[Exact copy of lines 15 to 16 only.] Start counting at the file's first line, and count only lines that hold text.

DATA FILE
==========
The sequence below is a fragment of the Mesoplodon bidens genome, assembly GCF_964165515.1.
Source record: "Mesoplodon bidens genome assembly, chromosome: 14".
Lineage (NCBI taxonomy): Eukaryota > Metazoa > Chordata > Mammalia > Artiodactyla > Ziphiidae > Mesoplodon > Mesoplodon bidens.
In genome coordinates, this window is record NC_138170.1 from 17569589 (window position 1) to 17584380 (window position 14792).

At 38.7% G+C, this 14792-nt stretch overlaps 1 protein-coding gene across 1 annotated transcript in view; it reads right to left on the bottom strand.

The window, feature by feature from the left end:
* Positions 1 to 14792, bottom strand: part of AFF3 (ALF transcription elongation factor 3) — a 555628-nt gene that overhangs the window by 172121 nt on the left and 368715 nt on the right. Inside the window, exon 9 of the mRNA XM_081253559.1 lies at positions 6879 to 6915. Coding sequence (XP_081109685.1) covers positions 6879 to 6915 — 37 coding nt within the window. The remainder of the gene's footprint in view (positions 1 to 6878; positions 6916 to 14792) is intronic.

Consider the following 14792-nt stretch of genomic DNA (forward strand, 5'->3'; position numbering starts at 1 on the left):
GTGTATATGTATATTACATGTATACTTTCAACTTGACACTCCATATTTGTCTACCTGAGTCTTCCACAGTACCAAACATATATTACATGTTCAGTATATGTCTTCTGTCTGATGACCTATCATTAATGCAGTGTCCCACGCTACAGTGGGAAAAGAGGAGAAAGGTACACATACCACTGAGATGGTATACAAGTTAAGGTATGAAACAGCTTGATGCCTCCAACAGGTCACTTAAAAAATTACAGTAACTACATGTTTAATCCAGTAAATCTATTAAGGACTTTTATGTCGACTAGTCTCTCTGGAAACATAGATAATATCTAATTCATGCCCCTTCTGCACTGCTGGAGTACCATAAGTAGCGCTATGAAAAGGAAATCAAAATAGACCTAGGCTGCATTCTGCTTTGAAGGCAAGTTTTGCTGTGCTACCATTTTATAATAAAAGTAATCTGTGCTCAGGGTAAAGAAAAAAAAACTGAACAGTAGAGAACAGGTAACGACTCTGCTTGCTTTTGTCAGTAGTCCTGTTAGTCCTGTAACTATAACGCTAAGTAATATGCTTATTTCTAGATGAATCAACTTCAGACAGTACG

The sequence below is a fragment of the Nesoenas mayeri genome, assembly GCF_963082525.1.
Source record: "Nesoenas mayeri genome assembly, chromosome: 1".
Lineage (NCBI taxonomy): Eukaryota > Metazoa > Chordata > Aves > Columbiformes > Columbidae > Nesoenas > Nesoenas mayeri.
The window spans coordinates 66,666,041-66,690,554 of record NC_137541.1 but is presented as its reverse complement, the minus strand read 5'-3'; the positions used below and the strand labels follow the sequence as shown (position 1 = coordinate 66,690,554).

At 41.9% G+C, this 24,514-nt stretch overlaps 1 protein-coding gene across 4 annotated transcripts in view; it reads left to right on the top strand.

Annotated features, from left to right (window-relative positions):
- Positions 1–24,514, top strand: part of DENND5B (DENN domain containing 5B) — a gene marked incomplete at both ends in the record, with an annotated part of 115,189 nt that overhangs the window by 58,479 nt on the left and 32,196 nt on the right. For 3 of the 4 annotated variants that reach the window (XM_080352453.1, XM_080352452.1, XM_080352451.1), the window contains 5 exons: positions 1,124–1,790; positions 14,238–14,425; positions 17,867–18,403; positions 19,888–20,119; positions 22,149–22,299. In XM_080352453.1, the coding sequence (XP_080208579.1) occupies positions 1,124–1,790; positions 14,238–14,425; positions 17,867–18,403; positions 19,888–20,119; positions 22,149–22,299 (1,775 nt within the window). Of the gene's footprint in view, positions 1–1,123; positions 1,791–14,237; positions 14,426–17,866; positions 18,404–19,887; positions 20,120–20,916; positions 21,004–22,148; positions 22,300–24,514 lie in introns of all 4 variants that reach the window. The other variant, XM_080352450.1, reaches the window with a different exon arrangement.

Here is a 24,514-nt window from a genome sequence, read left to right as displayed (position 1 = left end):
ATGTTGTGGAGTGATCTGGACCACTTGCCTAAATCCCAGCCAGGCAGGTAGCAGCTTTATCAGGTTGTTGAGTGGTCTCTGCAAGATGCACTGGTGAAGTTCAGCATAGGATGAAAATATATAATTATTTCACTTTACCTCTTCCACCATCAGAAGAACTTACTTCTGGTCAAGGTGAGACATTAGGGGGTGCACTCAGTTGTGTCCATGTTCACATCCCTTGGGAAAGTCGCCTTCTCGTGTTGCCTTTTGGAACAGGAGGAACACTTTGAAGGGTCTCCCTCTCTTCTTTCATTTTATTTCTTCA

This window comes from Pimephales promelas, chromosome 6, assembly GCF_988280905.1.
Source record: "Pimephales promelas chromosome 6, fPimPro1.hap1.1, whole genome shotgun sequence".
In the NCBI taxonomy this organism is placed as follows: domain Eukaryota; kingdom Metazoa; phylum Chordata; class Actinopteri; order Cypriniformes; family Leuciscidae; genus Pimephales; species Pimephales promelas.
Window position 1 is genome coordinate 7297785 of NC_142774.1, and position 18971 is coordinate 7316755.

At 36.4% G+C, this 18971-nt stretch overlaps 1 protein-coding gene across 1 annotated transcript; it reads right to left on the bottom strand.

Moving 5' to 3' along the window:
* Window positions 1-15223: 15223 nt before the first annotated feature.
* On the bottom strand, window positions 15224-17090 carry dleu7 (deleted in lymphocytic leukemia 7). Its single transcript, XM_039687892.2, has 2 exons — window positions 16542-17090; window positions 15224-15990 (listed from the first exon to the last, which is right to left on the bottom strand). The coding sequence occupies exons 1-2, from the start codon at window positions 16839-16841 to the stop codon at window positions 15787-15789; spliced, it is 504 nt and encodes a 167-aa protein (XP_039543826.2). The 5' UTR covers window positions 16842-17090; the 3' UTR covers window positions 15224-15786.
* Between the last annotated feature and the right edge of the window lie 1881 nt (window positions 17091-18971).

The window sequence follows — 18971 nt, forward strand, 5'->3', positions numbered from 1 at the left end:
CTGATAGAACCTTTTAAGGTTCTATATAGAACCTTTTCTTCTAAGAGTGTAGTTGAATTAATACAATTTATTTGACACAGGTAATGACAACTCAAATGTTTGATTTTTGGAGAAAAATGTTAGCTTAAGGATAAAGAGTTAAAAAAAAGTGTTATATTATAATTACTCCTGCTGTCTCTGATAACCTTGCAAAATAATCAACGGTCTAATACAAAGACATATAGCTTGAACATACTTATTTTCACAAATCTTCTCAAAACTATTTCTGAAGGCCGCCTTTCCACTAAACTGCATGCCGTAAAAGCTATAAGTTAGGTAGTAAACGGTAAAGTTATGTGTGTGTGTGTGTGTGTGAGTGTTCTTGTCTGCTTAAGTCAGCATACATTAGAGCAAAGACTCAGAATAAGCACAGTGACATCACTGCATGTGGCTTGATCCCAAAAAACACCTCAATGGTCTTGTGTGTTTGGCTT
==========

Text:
Annotated features, from left to right (window-relative positions):
- Positions 1–24,514, top strand: part of DENND5B (DENN domain containing 5B) — a gene marked incomplete at both ends in the record, with an annotated part of 115,189 nt that overhangs the window by 58,479 nt on the left and 32,196 nt on the right. For 3 of the 4 annotated variants that reach the window (XM_080352453.1, XM_080352452.1, XM_080352451.1), the window contains 5 exons: positions 1,124–1,790; positions 14,238–14,425; positions 17,867–18,403; positions 19,888–20,119; positions 22,149–22,299. In XM_080352453.1, the coding sequence (XP_080208579.1) occupies positions 1,124–1,790; positions 14,238–14,425; positions 17,867–18,403; positions 19,888–20,119; positions 22,149–22,299 (1,775 nt within the window). Of the gene's footprint in view, positions 1–1,123; positions 1,791–14,237; positions 14,426–17,866; positions 18,404–19,887; positions 20,120–20,916; positions 21,004–22,148; positions 22,300–24,514 lie in introns of all 4 variants that reach the window. The other variant, XM_080352450.1, reaches the window with a different exon arrangement.